Prostate Biopsy

Your surgeon has recommended a biopsy of your prostate based on an abnormality of your prostate-specific antigen (PSA) level and/or digital rectal examination (DRE). Please take the time to read through this information carefully to gain an understanding of how this procedure works, what to expect, and what the risks are.  

What is a prostate biopsy and how does it work?  

A prostate biopsy is an outpatient procedure that is done by a radiologist or urologist.  An ultrasound probe is inserted into the rectum, and the prostate is scanned for abnormalities and measured.  Under ultrasound guidance, a needle that is attached to the probe is then used to take samples of the prostate tissue.  The  samples are then sent to the lab and inspected under a microscope to look for cancer or other changes, and a report is sent to your urologist within 2 weeks.    

Preparing for the Procedure  

BE SURE TO: 

  1. Take your ANTIBIOTICS as prescribed by your urologist 
  1. Perform a FLEET ENEMA the morning prior the procedure 
  1. Hold any BLOOD THINNERS prior to the procedure as instructed by your doctor

– You do not need to fast for this procedure.  Eat a light breakfast or lunch prior to the biopsy to reduce the chance of feeling faint afterwards.  Arrive early for your appointment, and have someone with you to drive you home if possible.    

What to Expect  

After checking in, you will be asked to change into a gown and then will be taken in to the procedure room and met by the radiologist.  An ultrasound of the kidneys and bladder may be carried out in some cases.  You will then lie on your side and a prostate exam (DRE) will be performed.  An ultrasound probe will then be inserted into the rectum and the prostate will be scanned and measured.    

The nerves around the prostate will be frozen to numb the area, and then the biopsy  samples will be taken.  Each time the needle fires to take a sample, you will hear a snap-like sound.  In most centers, 10 samples (cores) are taken, but this may vary.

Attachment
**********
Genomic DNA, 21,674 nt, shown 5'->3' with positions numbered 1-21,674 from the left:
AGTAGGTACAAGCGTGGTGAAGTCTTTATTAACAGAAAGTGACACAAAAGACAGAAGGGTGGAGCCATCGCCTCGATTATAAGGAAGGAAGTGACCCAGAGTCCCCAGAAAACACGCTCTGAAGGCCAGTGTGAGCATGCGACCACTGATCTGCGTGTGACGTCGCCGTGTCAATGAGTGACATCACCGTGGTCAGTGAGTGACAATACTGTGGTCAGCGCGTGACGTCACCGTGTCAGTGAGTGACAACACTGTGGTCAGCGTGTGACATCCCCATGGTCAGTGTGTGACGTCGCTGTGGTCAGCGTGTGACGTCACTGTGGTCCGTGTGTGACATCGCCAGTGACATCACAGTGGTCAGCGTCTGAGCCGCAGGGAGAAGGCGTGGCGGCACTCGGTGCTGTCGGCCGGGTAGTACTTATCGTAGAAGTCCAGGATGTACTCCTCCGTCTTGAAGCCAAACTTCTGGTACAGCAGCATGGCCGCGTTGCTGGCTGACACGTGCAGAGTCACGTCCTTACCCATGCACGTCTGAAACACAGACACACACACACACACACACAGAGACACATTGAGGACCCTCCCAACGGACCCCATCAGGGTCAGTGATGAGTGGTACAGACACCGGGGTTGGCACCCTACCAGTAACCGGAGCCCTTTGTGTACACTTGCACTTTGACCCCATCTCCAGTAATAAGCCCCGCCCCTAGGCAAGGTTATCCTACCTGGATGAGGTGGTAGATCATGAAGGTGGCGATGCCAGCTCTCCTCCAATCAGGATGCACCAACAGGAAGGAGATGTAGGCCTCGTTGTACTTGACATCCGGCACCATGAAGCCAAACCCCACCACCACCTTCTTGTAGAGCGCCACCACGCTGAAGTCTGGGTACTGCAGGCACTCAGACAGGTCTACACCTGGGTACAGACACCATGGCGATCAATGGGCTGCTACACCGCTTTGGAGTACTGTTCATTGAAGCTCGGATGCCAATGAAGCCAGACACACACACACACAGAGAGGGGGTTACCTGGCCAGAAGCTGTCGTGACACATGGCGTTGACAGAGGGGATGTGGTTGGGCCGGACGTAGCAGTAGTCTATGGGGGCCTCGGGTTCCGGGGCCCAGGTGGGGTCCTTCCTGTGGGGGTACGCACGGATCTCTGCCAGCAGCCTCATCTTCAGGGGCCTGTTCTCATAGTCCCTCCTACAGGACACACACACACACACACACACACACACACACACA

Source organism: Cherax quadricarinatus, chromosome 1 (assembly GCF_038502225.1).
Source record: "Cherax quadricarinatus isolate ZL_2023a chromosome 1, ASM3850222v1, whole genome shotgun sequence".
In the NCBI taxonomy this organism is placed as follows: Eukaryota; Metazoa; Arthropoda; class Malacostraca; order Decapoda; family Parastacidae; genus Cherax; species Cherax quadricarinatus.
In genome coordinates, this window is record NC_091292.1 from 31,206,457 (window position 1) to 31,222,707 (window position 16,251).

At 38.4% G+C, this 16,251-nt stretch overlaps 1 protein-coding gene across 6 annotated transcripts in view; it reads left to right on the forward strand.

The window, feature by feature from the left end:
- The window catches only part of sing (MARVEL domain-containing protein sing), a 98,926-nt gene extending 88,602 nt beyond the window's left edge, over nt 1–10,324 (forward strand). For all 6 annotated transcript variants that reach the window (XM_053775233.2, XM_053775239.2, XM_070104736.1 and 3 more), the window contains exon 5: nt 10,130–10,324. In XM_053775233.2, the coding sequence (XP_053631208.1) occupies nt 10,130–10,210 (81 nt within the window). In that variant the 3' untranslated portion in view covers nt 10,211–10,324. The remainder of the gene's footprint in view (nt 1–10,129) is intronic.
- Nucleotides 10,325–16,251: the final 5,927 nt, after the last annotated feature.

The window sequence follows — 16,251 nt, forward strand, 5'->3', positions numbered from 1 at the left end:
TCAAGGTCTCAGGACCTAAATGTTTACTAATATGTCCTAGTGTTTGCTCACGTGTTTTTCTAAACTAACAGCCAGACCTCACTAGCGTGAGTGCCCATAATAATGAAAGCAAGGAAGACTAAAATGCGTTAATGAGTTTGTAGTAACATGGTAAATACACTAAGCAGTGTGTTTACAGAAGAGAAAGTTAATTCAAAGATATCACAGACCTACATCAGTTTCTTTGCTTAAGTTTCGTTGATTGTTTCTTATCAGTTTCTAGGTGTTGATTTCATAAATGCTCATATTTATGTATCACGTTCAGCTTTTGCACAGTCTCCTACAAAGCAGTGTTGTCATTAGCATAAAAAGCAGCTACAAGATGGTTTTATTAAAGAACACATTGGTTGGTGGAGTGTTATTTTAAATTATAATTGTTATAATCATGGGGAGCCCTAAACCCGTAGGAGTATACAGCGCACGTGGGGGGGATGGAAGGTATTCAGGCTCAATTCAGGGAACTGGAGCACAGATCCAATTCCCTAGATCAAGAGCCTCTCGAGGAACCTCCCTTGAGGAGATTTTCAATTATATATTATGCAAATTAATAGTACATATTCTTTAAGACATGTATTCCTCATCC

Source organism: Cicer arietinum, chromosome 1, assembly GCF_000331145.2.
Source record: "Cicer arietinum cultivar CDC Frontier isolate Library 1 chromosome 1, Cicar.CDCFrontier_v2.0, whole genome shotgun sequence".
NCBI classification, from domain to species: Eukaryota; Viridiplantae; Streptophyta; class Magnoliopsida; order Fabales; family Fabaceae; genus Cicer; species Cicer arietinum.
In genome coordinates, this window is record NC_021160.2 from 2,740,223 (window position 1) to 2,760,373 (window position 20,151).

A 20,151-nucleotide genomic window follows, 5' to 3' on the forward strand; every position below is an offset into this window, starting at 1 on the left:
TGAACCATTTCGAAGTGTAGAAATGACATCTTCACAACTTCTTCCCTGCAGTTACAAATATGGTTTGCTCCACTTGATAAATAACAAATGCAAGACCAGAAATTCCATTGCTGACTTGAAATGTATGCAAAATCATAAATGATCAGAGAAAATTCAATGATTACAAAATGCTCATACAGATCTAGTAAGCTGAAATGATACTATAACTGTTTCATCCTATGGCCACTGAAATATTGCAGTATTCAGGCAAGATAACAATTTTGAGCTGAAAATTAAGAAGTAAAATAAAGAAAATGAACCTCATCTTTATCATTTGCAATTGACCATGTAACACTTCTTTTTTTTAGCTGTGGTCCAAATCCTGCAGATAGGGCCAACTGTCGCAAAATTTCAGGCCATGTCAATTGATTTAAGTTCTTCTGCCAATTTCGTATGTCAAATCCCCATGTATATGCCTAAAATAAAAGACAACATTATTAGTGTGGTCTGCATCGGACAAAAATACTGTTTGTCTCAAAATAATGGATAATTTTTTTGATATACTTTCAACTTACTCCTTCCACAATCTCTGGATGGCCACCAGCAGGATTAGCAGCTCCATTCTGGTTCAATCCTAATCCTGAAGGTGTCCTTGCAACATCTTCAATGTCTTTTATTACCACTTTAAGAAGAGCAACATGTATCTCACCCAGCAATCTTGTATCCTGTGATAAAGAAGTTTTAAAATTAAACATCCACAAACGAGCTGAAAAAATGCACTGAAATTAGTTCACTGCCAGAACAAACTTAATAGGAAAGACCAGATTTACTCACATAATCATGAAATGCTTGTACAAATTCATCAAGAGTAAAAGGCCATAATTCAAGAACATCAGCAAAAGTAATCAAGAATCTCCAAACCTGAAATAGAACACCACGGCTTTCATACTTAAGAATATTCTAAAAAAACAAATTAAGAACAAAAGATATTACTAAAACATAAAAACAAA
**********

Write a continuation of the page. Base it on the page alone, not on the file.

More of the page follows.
Once the procedure is completed, you will be observed for a short time then discharged home.  Some men may feel a bit light-headed afterwards, so it is recommended that you have a ride home arranged.  You may also want to plan to take the rest of the day off.  Go home and rest, and drink plenty of fluids.   

You may notice:  

  • slight burning or a slowed stream when you urinate the first day or two after the biopsy.  It is normal to see blood in the urine.  This should clear up after the first few times you urinate if you stay well hydrated.   
  • It is also normal to see blood in the stools for the first day, and to see blood in the ejaculate (semen fluid) when you climax.  This blood in the ejaculate may look bright red or rust covered, and may take many days to clear up completely. 

What are the risks?  

  • The main risk of a prostate biopsy is infection of the prostate, bladder, or epididymis (part of the sperm duct).  Even if you take your antibiotics as prescribed, there is about a 1 to 4 in 100 chance (1-4%) that you could develop such an infection, depending on where you live.  Rarely these infections can be severe and spread to the bloodstream, called sepsis.  It is very important, therefore, that you contact your doctor or go to the emergency room if you develop any signs of infection after a biopsy. There are rare reports of death caused by sepsis after a prostate biopsy.